OpenStack private cloud deployments may work out worse value for money than commercial alternatives, because of the scarcity of engineers with experience of using the open-source platform.
That’s according to 451 Research’s latest Cloud Price Index, which set out to shine a light on the complex pricing models of private cloud for the first time.
This information is relatively hard for users to come by, Owen Rogers, senior analyst at 451 Research, told Computer Weekly. He said the procurement of private cloud services tended to follow the same path as on-premise deployments.
“It is far more challenging to collect private cloud pricing information, as public cloud details are all online and easy to get,” said Rogers.
“But we still anecdotally hear that private cloud is purchased in the same way that IT has always been, so there are requests for proposal, negotiations and custom pricing involved.”
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Researchers approach private cloud suppliers
Analysts at 451 Research sent out a hypothetical requests for proposal (RFP) to 20 service providers and software orchestration suppliers for a small-scale private cloud, featuring 500 virtual machines (VM) running across 25 nodes.
By publishing the results of its research, the organisation hopes to bring a greater degree of transparency to the sector, and help users make better informed decisions when weighing up prospective private cloud providers.
The research from 451 Research revealed the cost of running a private cloud powered by Microsoft, Red Hat or VMware varied by around half a cent, working out at about $0.10 per VM hour.
Running an OpenStack distribution would work out around 20% cheaper than these commercial competitors (at $0.08 per VM hour) 451’s findings showed, but – despite the lower cost – the total cost of ownership (TCO) could work out more expensive for users in the long run.
This is because there are fewer skilled OpenStack engineers available, compared to those with experience in supporting commercial private cloud offerings. This means users face having to spend a lot for engineers with the skills to manage the open-source cloud offering.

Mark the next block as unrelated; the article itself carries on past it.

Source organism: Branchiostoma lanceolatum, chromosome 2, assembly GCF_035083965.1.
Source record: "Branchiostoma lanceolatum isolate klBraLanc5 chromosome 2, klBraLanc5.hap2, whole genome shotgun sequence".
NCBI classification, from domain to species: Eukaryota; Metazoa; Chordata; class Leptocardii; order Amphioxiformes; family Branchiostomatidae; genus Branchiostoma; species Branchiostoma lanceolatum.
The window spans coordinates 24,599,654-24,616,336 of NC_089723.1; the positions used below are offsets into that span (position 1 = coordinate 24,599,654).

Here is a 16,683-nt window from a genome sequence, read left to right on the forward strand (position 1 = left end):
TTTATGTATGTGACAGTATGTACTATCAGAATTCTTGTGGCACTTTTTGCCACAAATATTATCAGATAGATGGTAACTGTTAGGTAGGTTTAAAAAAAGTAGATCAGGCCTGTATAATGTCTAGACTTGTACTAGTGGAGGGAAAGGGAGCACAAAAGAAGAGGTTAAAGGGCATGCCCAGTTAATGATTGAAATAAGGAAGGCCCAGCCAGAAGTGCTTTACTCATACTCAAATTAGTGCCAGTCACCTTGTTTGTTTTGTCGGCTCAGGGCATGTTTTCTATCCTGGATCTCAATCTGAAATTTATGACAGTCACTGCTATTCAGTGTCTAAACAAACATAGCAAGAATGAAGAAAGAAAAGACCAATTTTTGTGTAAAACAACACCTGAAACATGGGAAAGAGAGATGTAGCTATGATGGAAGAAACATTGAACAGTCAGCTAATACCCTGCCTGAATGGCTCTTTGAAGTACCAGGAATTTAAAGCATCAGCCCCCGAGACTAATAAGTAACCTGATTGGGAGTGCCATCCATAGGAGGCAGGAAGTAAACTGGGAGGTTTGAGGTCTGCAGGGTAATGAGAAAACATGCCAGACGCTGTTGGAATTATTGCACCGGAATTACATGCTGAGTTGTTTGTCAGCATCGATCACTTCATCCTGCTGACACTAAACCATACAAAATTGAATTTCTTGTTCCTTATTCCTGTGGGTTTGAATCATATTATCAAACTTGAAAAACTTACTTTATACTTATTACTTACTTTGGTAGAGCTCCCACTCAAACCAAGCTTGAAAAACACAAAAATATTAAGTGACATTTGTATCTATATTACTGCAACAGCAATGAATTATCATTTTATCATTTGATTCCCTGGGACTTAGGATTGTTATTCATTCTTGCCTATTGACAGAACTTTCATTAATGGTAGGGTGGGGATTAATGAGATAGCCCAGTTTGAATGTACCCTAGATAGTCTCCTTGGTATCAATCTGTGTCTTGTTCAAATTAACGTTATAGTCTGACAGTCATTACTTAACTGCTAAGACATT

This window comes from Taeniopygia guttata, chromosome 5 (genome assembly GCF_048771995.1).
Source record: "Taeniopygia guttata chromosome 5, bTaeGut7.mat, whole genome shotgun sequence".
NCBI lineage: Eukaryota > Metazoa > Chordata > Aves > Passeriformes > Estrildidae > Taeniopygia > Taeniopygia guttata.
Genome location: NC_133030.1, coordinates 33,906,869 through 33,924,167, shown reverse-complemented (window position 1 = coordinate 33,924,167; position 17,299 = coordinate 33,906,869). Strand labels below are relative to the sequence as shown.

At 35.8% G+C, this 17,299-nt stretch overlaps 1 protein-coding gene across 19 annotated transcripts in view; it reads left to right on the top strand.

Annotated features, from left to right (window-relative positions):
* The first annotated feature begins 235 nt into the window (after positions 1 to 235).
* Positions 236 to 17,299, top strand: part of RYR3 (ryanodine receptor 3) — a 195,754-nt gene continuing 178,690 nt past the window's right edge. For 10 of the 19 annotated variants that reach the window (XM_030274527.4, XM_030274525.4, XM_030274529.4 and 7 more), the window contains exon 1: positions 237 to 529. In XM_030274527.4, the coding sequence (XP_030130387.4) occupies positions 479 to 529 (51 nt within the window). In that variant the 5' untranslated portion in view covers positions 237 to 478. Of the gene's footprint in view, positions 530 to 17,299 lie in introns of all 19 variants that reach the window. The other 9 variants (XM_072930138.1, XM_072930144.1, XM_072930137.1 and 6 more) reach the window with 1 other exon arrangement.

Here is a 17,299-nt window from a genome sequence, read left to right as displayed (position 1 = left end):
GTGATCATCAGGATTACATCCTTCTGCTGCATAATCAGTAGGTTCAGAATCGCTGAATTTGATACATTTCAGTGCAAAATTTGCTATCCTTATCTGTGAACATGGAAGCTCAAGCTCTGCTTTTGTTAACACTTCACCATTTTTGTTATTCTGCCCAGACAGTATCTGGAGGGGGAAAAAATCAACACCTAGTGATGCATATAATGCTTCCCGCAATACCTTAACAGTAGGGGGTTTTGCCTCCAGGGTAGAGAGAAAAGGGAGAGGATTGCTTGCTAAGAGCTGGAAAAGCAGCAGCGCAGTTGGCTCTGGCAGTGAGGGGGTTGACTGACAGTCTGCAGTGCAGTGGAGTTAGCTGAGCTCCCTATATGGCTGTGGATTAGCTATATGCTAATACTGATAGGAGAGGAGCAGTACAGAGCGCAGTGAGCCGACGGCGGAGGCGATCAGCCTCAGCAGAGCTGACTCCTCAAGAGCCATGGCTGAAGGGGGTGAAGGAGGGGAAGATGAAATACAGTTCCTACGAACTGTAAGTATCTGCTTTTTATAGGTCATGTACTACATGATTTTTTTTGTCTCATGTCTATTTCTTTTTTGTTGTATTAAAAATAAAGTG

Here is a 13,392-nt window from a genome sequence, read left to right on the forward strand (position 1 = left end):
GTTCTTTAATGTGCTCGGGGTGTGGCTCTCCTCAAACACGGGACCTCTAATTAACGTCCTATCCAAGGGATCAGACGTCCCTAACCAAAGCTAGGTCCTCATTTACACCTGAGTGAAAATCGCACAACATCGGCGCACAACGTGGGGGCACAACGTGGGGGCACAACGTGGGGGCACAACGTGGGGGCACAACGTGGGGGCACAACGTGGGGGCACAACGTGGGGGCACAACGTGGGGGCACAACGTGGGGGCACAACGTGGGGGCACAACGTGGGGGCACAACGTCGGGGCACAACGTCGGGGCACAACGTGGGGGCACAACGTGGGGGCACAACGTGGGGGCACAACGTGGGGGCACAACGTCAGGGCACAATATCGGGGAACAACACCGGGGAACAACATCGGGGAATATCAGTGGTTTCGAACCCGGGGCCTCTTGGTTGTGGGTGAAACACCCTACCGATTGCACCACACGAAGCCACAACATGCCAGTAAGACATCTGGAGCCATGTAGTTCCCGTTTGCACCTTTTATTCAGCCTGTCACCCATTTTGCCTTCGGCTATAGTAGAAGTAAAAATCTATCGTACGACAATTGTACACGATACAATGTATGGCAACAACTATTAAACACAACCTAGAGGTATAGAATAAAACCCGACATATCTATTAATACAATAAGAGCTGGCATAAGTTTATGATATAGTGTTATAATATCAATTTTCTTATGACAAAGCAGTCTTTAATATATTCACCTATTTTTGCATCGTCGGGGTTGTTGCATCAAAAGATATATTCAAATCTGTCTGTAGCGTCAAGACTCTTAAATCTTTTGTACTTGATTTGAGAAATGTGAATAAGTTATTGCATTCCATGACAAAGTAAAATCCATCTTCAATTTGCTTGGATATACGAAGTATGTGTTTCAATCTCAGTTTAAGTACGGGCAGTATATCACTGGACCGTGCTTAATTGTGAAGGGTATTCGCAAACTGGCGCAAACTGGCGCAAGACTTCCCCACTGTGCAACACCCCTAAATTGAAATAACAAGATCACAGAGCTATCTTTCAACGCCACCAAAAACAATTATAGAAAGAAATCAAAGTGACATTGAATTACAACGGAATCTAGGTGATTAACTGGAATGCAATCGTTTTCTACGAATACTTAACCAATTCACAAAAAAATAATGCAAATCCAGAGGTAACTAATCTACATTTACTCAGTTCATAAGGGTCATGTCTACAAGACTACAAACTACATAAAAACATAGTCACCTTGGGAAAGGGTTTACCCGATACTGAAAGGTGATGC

“451 Research believes that, for a typical deployment, buyers could hire 3% more engineers to support a commercial cloud environment, and still have a lower TCO compared to an OpenStack distribution,” said the report.
There are a lot of good reasons for choosing OpenStack, particularly when it comes to the risk of lock-in
OpenStack adoption drives down costs
However, as adoption of OpenStack increases, and the number of skilled support engineers grows, the situation is likely to improve, said Rogers.
“Even though it might be more expensive in TCO terms to use an OpenStack distribution now, as time goes on, the expense associated with moving will become a lot less, and the value of using an unlocked-in platform will really come to the fore,” said Rogers.
“As more OpenStack engineers enter the market and the technology becomes more mature too, then it’s perfectly likely the tipping point will go the other way and it will become better value than some of the more commercial technologies.”
Meanwhile, Jonathan Bryce, executive director of the OpenStack Foundation, told Computer Weekly the relative shortage of Openstack-literate engineers is being keenly addressed.
"We’re already seeing a lot of programmes to make the talent pool bigger around OpenStack," he said, and as adoption of the technology increases, the number of people with experience using it will naturally grow.
"Whenever there is a big technology shift, there is always a lag in engineering talent, and it's a temporary thing."
While TCO is an important part of weighing up which provider to go with, it should never be the sole deciding factor, Rogers added.
“TCO calculations should just be one part of a broader picture, and – of course – you should investigate the specific value you’re getting from each supplier,” he said.
To emphasise this point, he said users stand to gain many benefits by going down the OpenStack route.
“There are a lot of good reasons for choosing OpenStack, particularly when it comes to the risk of lock-in, which can be a problem if users opt for one of the commercial, more proprietary suppliers,” he said.
“An important point to make is that, when investing in any IT technology, you should look at what will happen in five years’ time and the financial cost or security penalty of moving data to a new provider.”
This is a viewed echoed by Bryce, who said: "When you make a call on what cloud platform to use, that is a 5-10-year decision. It’s a foundational piece of technology for your business, so you want something that will give you a lot of choice and a continuous pipeline of innovation. And I think people definitely see that coming out of the OpenStack community."
Managed private cloud vs. in-house support
The research also compared the TCO of running a managed private cloud against one supported in-house by an organisation’s own IT team, and established a so-called “golden ratio” about how many VMs an engineering team can comfortably support to achieve an advantageous TCO.
“If a private cloud is being successfully operated with a ratio of at least one engineer to about 100 virtual machines, it may be deriving better TCO than the average-priced, managed private cloud,” the 451 Research report said.
“If each engineer is not able to fully support this minimum amount, an average managed cloud is likely to be cheaper.”